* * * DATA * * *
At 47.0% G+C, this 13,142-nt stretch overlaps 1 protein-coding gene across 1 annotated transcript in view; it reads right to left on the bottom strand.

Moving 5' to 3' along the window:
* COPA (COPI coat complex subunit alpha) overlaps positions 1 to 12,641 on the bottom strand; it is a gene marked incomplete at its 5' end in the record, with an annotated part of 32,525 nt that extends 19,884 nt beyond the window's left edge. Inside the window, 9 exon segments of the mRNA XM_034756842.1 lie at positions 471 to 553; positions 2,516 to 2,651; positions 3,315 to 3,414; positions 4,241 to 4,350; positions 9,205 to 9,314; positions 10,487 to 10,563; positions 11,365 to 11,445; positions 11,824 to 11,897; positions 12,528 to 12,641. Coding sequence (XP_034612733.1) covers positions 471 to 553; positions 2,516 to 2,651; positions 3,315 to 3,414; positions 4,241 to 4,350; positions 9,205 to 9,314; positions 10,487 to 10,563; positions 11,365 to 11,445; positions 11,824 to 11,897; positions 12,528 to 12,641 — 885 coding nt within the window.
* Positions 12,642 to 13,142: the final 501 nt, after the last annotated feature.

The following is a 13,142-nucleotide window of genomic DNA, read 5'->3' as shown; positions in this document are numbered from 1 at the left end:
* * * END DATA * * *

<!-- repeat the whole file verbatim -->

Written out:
At 47.0% G+C, this 13,142-nt stretch overlaps 1 protein-coding gene across 1 annotated transcript in view; it reads right to left on the bottom strand.

Moving 5' to 3' along the window:
* COPA (COPI coat complex subunit alpha) overlaps positions 1 to 12,641 on the bottom strand; it is a gene marked incomplete at its 5' end in the record, with an annotated part of 32,525 nt that extends 19,884 nt beyond the window's left edge. Inside the window, 9 exon segments of the mRNA XM_034756842.1 lie at positions 471 to 553; positions 2,516 to 2,651; positions 3,315 to 3,414; positions 4,241 to 4,350; positions 9,205 to 9,314; positions 10,487 to 10,563; positions 11,365 to 11,445; positions 11,824 to 11,897; positions 12,528 to 12,641. Coding sequence (XP_034612733.1) covers positions 471 to 553; positions 2,516 to 2,651; positions 3,315 to 3,414; positions 4,241 to 4,350; positions 9,205 to 9,314; positions 10,487 to 10,563; positions 11,365 to 11,445; positions 11,824 to 11,897; positions 12,528 to 12,641 — 885 coding nt within the window.
* Positions 12,642 to 13,142: the final 501 nt, after the last annotated feature.

The following is a 13,142-nucleotide window of genomic DNA, read 5'->3' as shown; positions in this document are numbered from 1 at the left end: